I think an RPG without explicit stats could do quite well. It's something I would have questioned a generation or two ago, but now I think we as an industry are advanced enough to pull it off and make it good.
 

Macrobstar

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Sinathor said:
Macrobstar said:
s69-5 said:
Well, since the numbers are what make it an RPG, I'm gonna say: Emphatic no.

Who the hell plays an RPG to not understand the stats behind item A or character B. That would make it an action game... and not an RPG.

Edit: People on this site seem very confused as to what is an RPG (video game). Sorry, but RPG may be a misnomer, but the numbers are still what make it so. "Role play", that is more akin to improv acting, is better suited to the other kind of RP - table top.

Remove the stats and it ceases to be an RPG.
Im just gonna say this...

The weapons in COD all have stats
Way to completely miss the point of everything he said.
"Remove the stats and it ceases to be an RPG" plenty of games have stats, whats so magical about them that they gift the title of RPG to a game
 

King of the Sandbox

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Jan 22, 2010
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Sinathor said:
Macrobstar said:
s69-5 said:
Well, since the numbers are what make it an RPG, I'm gonna say: Emphatic no.

Who the hell plays an RPG to not understand the stats behind item A or character B. That would make it an action game... and not an RPG.

Edit: People on this site seem very confused as to what is an RPG (video game). Sorry, but RPG may be a misnomer, but the numbers are still what make it so. "Role play", that is more akin to improv acting, is better suited to the other kind of RP - table top.

Remove the stats and it ceases to be an RPG.
Im just gonna say this...

The weapons in COD all have stats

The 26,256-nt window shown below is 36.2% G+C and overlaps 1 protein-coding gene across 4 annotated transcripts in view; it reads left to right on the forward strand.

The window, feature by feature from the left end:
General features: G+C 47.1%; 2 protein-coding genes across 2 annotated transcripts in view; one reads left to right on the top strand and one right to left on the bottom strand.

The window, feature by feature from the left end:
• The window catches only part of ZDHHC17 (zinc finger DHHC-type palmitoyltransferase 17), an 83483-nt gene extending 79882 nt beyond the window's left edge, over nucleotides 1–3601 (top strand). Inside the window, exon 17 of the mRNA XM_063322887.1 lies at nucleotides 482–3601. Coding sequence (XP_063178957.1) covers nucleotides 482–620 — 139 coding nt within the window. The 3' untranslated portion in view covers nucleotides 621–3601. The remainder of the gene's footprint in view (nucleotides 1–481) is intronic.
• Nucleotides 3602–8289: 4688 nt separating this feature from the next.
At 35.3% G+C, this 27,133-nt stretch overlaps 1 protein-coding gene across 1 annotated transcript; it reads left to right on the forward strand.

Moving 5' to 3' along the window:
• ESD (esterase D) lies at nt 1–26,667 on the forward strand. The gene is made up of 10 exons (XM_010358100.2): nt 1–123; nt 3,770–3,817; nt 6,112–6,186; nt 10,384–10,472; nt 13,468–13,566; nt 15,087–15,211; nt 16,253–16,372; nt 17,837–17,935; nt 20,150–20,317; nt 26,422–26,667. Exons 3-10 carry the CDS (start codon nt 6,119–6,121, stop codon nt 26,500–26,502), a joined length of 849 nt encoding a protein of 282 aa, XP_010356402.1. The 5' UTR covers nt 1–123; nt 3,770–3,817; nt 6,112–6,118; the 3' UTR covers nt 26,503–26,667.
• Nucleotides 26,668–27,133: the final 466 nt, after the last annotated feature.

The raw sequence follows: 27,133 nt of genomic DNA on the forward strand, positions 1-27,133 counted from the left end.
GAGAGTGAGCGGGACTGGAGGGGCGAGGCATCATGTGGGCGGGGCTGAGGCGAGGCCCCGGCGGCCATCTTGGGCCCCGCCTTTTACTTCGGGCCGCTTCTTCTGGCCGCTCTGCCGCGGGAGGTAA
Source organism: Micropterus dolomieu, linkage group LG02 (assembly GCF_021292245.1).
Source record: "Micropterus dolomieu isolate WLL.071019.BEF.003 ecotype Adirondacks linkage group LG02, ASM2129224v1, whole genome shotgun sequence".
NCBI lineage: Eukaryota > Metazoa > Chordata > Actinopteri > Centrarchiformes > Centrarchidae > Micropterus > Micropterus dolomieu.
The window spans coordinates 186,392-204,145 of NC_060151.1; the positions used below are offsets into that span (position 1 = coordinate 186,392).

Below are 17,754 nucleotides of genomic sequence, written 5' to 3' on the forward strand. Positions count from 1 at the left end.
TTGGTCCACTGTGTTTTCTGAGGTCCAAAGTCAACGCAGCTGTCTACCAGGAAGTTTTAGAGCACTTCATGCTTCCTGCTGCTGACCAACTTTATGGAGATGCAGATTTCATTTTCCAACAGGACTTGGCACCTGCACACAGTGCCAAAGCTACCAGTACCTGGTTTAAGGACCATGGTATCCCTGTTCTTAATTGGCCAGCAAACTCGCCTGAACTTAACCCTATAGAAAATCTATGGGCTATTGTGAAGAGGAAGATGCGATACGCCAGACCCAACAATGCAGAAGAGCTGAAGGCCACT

Way to completely miss the point of everything he said.
Way to miss the irony.
 

Joccaren

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An interesting idea that I think only Indie devs will ever make. All the major publishers are in it for wide audience appeal, and something like this would just confuse a lot of people, where its simpler to just be told you are good or bad at something. I think there may have been games similar to this that I played a while back, and I'll see if I can dig any of them up.

Things like how much a wooden shield blocks, and how much it slows you down, would easily be found by players and put online through doing calculations. People have done it for bullet drop, accuracy and scope zoom and such on BF:BC2, and I don't doubt in other games too. Items would become common knowledge eventually, and some sneaky bugger would likely look through the code to see how the level up system, and other systems, work, then use that info to figure out their rank in each stat, then know when they are levelling it. So really, the secret would eventually be spoiled, but only for those who want it to be.

Which leads in to something that might work: a 'hardcore' option for modern RPGs where such info is hidden from you. Can be turned on and off in the menu, and will hide all stat info and item info from you.
 

starkiller212

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Dec 23, 2010
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Meh, as long as there were still stats in the background they would eventually be figured out--and in the meantime you'd suffer in combat and other situations. Trial-and-error is a remarkably unfun gameplay mechanic, IMHO, and it sounds like that would be the only consistent way to learn what works and what doesn't.